• Academic publisher requirements Increasingly, academic publishers also require data which underpins a publication to be retained and shared. Check with your publisher if this is the case, as they may have requirements for where it is stored and for how long.
     
  • Intellectual Property- who owns the data from your research? Are there any agreements that mean that you are not the owner

 

At the end of the day, the decision of what data to retain and for how long is not always clear cut and straightforward. By considering the above and documenting the justification of your decisions in your data management plan, you can ensure that the treatment of your data is as transparent as possible, should anyone wish to interrogate it.

For retention, unless your funder or publisher stipulates otherwise,  the University Research Data Management Policy recommends that:

"​Research data that supports published research findings or is of long-term value is retained for a minimum of 10 years from collection or creation of the data or publication of the research results (whichever is the latter)."

"Research data is retained for longer than 10 years where an increased retention period is required to meet legal, statutory, contractual or funder requirements."

Personal Data

Considerations before sharing data

Personal data must be managed in accordance with EU and UK data protection legislation. You can only share personal data gathered for research purposes with other researchers if you have informed consent for data sharing. Your information sheets and consent form should tell study participants how their data will be shared, and with whom. The UK Data Service has guidance on drafting of consent forms and information sheets

Options for data sharing

  • you should full anonymise your datasets but bear in mind that this might not be as simple as removing names and addresses. The UK Data Service provides detailed guidance on anonymisation of qualitative and quantitative data. 

  • you can restrict access to bona fide researchers and subject to terms and conditions of use. 

  • if you restrict access to the data, this should be justified in your Data Access Statement

Sensitive data

In addition to identifiable personal data, examples of when data might be too sensitive to share openly are:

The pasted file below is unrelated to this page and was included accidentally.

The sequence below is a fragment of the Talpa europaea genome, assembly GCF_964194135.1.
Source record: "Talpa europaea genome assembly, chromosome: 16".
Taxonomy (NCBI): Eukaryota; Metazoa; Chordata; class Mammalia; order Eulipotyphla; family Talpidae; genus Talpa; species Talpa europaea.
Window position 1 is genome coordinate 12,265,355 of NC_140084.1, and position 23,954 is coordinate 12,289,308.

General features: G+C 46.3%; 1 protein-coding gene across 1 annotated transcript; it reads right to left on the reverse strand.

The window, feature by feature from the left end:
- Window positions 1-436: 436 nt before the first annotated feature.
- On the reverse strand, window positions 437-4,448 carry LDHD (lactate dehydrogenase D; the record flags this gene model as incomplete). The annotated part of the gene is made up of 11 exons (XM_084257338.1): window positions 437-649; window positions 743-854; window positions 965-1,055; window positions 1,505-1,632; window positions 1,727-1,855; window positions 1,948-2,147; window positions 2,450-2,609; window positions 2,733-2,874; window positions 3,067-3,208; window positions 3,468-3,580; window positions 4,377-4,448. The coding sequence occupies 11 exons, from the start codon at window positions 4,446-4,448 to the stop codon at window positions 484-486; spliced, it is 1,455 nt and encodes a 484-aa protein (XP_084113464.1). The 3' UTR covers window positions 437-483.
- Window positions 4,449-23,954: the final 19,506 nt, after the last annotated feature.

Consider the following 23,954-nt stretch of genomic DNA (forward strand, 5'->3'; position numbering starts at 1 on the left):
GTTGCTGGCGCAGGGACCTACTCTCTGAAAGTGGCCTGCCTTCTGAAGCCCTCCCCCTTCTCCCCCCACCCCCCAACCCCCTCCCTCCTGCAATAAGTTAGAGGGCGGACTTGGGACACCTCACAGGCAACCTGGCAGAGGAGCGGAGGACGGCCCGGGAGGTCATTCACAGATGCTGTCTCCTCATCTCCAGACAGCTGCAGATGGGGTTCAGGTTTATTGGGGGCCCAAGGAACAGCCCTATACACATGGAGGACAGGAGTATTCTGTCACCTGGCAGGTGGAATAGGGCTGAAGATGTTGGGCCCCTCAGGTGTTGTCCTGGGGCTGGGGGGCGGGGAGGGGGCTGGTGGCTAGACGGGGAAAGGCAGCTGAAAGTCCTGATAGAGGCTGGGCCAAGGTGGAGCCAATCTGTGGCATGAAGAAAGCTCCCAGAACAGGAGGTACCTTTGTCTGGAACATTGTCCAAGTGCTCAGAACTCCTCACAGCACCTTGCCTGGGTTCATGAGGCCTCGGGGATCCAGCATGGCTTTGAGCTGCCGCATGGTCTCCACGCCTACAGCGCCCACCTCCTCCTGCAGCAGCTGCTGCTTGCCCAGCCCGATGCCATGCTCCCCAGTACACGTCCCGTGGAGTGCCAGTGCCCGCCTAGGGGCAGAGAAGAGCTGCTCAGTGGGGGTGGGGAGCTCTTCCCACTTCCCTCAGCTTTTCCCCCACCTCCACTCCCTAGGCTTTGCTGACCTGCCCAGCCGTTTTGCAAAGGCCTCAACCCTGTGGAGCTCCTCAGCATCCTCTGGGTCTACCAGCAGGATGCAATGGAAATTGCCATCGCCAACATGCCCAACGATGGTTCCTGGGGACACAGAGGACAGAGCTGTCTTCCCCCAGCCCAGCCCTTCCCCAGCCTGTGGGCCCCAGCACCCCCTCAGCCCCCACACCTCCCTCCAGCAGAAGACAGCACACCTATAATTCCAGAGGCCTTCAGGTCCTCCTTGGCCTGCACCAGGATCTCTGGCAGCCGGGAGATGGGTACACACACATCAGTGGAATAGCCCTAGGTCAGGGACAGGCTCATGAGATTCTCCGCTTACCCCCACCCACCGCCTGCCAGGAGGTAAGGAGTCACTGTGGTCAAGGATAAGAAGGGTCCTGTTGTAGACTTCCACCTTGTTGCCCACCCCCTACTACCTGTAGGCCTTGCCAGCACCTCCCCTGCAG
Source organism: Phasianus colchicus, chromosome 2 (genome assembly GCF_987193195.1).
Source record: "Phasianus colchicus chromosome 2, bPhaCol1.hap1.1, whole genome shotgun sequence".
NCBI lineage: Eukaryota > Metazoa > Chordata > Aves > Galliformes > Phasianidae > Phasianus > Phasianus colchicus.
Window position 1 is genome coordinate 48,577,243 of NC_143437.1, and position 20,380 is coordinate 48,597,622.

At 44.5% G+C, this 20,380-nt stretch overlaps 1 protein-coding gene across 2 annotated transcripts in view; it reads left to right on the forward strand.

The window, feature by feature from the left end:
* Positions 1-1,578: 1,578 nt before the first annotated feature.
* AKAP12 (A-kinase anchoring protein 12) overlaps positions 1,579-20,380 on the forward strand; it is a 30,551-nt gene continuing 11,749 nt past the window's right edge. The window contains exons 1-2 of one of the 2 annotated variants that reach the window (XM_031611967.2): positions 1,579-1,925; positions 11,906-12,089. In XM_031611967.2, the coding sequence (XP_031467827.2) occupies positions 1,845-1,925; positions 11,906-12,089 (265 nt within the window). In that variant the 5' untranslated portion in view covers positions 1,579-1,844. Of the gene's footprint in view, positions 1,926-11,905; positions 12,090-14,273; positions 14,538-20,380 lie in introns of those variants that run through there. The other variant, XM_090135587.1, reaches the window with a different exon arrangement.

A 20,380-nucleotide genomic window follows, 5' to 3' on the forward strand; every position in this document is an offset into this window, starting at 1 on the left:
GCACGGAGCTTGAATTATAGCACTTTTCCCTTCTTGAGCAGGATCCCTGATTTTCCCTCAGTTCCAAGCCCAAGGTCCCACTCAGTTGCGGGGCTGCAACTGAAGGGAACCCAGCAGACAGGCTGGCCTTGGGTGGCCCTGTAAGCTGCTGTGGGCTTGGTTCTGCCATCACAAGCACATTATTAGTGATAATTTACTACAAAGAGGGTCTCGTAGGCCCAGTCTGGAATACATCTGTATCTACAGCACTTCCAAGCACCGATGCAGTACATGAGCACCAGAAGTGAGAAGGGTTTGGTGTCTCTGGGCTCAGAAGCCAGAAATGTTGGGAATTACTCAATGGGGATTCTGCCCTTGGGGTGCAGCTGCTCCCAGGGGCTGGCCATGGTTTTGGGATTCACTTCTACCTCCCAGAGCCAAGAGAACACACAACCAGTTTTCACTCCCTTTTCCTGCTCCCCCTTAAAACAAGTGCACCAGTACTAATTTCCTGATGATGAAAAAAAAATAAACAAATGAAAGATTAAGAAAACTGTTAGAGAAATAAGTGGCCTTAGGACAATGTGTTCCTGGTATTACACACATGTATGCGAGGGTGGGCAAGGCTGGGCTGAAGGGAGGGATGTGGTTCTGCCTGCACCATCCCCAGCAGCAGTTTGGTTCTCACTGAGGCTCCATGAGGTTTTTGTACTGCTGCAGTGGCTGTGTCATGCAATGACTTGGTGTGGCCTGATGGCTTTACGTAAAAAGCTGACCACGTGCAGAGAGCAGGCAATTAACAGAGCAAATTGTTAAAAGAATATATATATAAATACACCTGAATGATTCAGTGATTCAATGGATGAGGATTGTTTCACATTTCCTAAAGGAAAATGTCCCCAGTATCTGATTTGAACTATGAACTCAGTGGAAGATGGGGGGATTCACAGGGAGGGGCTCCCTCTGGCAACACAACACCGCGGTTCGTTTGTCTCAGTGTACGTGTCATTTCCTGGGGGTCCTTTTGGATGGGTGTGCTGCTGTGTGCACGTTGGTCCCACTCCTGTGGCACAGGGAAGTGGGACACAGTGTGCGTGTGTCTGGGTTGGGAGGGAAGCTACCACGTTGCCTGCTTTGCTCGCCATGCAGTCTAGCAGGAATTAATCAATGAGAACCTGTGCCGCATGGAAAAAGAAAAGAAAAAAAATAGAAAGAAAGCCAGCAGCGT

• data on the location of endangered species or fragile ecosystems; 

  • data on organisations; 

  • data arising from experiments using animals; 

  • the location of GM crops.

Options for sharing data

  • You can redact or restrict parts of the datasets to make them less sensitive; 

  • You can restrict access to bona fide researchers subject to terms and conditions of use. 

  • If you restrict access to the data, this should be justified in your data access statement.

Intellectual Property

You must not share data if you do not have the right to do so, for example: 

  • the data are owned by a third party and your licence to use the data does not allow you to share them; 

  • the Intellectual Property (which includes data) is assigned to collaborators or the funder in your contract. 

Options for sharing

  • make sure that you understand the Intellectual Property Rights assigned within your funding contract or collaboration agreement and understand how this relates to data sharing in your project. You can contact the University of Plymouth's Specialist Advisor for advice on Intellectual Property Rights and your research contracts. 

  • if this is the reason that you are not able to share data from your study this needs to be stated in your data access statement.

Contractual Obligations

You must not share your data if this would be in breach of your funding contract or collaboration agreement. This situation is most likely to arise if you are working with an industrial collaborator. 

Options for sharing

  • Check your contracts carefully before sharing data; 

  • You may be able to negotiate data sharing once any Intellectual Property arising from the study has been commercialised. 

  • You may be able to negotiate data sharing with restricted access and subject to non-disclosure agreements. 

(Adapted from University of Bath, 2016)

There are various ways to share data and make it accessible for future use. These are outlined here: